Friday, September 30, 2016

Star-Sent Knaves 5 (Intermediate-Advanced)

Dan gaped at a head the size of a beachball, mounted on a torso like a hundred-gallon bag of water. Two large brown eyes blinked at him from points eight inches apart. Immense hands with too many fingers unfolded and reached to open a brown paper carton, dip in, then toss three peanuts, deliberately, one by one, into a gaping mouth that opened just above the brown eyes.
"Who're you?" a bass voice demanded from somewhere near the floor.
"I'm ... I'm ... Dan Slane ... your honor."
"What happened to Manny and Fiorello?"
"They--I--There was this cop. Kelly--"
"Oh-oh." The brown eyes blinked deliberately. The many-fingered hands closed the peanut carton and tucked it into a drawer.
"Well, it was a sweet racket while it lasted," the basso voice said. "A pity to terminate so happy an enterprise. Still...." A noise like an amplified Bronx cheer issued from the wide mouth.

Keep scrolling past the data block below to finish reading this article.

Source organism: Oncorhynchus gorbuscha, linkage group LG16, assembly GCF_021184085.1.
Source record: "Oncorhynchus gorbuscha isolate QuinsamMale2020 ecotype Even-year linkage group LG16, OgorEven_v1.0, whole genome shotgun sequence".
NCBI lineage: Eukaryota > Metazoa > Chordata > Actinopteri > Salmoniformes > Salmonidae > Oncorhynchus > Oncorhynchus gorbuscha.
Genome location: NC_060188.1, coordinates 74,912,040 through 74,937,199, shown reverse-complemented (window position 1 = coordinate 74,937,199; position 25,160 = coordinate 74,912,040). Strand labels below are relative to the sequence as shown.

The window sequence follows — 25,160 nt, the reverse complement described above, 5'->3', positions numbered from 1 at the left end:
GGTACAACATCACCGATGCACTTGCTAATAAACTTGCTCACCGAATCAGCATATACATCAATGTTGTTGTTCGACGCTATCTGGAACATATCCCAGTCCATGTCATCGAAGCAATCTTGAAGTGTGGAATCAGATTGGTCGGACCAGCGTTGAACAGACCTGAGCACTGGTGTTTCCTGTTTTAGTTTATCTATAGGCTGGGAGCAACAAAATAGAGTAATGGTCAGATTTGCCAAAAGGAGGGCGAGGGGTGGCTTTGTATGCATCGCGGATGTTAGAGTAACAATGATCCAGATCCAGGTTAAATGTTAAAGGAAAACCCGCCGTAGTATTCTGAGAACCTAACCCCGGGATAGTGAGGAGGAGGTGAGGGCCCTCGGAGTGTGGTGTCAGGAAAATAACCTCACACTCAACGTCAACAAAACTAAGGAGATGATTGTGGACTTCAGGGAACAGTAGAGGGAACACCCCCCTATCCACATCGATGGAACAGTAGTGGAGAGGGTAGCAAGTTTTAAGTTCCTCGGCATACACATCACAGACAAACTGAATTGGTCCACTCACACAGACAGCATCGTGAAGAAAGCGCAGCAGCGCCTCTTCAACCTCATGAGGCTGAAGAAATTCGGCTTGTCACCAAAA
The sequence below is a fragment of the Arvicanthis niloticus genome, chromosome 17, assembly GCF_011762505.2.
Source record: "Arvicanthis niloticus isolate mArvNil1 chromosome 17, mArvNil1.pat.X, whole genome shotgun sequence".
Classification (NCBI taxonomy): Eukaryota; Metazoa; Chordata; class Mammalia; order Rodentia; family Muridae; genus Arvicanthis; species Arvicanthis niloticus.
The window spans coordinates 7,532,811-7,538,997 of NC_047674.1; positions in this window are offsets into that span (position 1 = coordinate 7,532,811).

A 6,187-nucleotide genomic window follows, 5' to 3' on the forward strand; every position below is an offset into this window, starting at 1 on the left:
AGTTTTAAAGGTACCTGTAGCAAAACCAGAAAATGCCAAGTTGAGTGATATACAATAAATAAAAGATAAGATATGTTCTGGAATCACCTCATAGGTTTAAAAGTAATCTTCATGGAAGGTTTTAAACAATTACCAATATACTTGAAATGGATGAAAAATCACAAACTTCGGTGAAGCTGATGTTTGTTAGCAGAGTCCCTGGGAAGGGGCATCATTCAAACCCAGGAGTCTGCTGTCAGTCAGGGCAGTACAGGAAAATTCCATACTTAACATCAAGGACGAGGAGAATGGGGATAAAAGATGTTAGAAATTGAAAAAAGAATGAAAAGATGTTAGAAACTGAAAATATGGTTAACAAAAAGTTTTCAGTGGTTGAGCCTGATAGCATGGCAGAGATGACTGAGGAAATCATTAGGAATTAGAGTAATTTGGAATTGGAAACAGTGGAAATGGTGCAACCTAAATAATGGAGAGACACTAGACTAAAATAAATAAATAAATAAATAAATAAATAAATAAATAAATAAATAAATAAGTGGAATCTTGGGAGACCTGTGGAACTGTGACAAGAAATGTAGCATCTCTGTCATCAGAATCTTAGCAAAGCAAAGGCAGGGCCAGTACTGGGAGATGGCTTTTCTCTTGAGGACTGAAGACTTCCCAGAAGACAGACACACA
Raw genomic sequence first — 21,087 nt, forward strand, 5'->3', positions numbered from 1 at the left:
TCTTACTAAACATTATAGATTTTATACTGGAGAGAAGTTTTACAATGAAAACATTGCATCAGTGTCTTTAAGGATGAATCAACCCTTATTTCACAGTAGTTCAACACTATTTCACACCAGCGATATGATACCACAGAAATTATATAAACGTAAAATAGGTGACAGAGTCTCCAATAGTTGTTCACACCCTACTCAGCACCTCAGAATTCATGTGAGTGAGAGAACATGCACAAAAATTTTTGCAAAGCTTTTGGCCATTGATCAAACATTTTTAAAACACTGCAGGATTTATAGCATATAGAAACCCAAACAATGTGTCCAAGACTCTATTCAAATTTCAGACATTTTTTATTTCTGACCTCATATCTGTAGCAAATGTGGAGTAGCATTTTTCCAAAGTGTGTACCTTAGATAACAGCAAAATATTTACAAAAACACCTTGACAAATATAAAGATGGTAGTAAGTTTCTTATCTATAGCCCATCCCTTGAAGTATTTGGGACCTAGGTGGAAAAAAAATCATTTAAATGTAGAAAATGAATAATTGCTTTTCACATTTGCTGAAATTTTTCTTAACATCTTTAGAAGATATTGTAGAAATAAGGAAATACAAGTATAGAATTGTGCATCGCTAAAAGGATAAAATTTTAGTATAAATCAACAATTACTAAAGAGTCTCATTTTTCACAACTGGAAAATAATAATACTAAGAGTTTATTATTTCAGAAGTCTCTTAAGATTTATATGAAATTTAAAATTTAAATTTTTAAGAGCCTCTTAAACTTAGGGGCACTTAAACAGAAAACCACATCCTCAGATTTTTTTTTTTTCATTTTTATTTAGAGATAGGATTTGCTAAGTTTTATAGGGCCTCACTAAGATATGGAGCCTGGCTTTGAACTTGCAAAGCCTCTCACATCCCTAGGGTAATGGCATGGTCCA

"How ... what...?"
"The carrier returns here automatically when the charge drops below a critical value," the voice said. "A necessary measure to discourage big ideas on the part of wisenheimers in my employ. May I ask how you happen to be aboard the carrier, by the way?"
"I just wanted--I mean, after I figured out--that is, the police ... I went for help," Dan finished lamely.
"Help? Out of the picture,  unfortunately. One must maintain one's anonymity, you'll appreciate. My operation here is under wraps at present. Ah, I don't suppose you brought any paintings?"
Dan shook his head. He was staring at the posters. His eyes, accustoming themselves to the gloom of the office, could now make out the vividly drawn outline of a creature resembling an alligator-headed giraffe rearing up above scarlet foliage. The next poster showed a face similar to the beachball behind the desk, with red circles painted around the eyes. The next was a view of a yellow volcano spouting fire into a black sky.
"Too bad." The words seemed to come from under the desk. Dan squinted, caught a glimpse of coiled purplish tentacles. He gulped and looked up to catch a brown eye upon him. Only one. The other seemed to be busily at work studying the ceiling.
"I hope," the voice said, "that you ain't harboring no reactionary racial prejudices."

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